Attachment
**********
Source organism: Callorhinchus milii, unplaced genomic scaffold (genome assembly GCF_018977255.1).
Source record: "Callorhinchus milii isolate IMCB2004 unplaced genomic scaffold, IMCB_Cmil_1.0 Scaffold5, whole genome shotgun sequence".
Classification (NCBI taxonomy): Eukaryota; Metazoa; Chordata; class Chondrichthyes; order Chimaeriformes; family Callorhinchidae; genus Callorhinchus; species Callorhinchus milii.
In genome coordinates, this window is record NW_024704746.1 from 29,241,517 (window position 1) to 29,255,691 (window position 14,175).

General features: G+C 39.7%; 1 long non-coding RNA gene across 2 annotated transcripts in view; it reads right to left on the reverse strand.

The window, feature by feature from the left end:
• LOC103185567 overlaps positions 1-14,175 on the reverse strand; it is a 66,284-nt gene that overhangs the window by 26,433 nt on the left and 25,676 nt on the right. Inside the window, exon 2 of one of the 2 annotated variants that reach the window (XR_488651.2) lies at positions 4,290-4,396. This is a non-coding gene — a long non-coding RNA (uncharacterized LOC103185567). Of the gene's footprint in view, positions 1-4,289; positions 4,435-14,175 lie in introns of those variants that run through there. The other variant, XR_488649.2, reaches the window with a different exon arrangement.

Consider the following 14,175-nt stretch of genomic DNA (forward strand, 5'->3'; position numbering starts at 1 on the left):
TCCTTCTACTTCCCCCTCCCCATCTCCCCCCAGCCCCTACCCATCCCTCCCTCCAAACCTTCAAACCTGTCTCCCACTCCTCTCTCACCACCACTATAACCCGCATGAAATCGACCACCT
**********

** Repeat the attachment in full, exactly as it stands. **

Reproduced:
Source organism: Callorhinchus milii, unplaced genomic scaffold (genome assembly GCF_018977255.1).
Source record: "Callorhinchus milii isolate IMCB2004 unplaced genomic scaffold, IMCB_Cmil_1.0 Scaffold5, whole genome shotgun sequence".
Classification (NCBI taxonomy): Eukaryota; Metazoa; Chordata; class Chondrichthyes; order Chimaeriformes; family Callorhinchidae; genus Callorhinchus; species Callorhinchus milii.
In genome coordinates, this window is record NW_024704746.1 from 29,241,517 (window position 1) to 29,255,691 (window position 14,175).

General features: G+C 39.7%; 1 long non-coding RNA gene across 2 annotated transcripts in view; it reads right to left on the reverse strand.

The window, feature by feature from the left end:
• LOC103185567 overlaps positions 1-14,175 on the reverse strand; it is a 66,284-nt gene that overhangs the window by 26,433 nt on the left and 25,676 nt on the right. Inside the window, exon 2 of one of the 2 annotated variants that reach the window (XR_488651.2) lies at positions 4,290-4,396. This is a non-coding gene — a long non-coding RNA (uncharacterized LOC103185567). Of the gene's footprint in view, positions 1-4,289; positions 4,435-14,175 lie in introns of those variants that run through there. The other variant, XR_488649.2, reaches the window with a different exon arrangement.

Consider the following 14,175-nt stretch of genomic DNA (forward strand, 5'->3'; position numbering starts at 1 on the left):
TCCTTCTACTTCCCCCTCCCCATCTCCCCCCAGCCCCTACCCATCCCTCCCTCCAAACCTTCAAACCTGTCTCCCACTCCTCTCTCACCACCACTATAACCCGCATGAAATCGACCACCT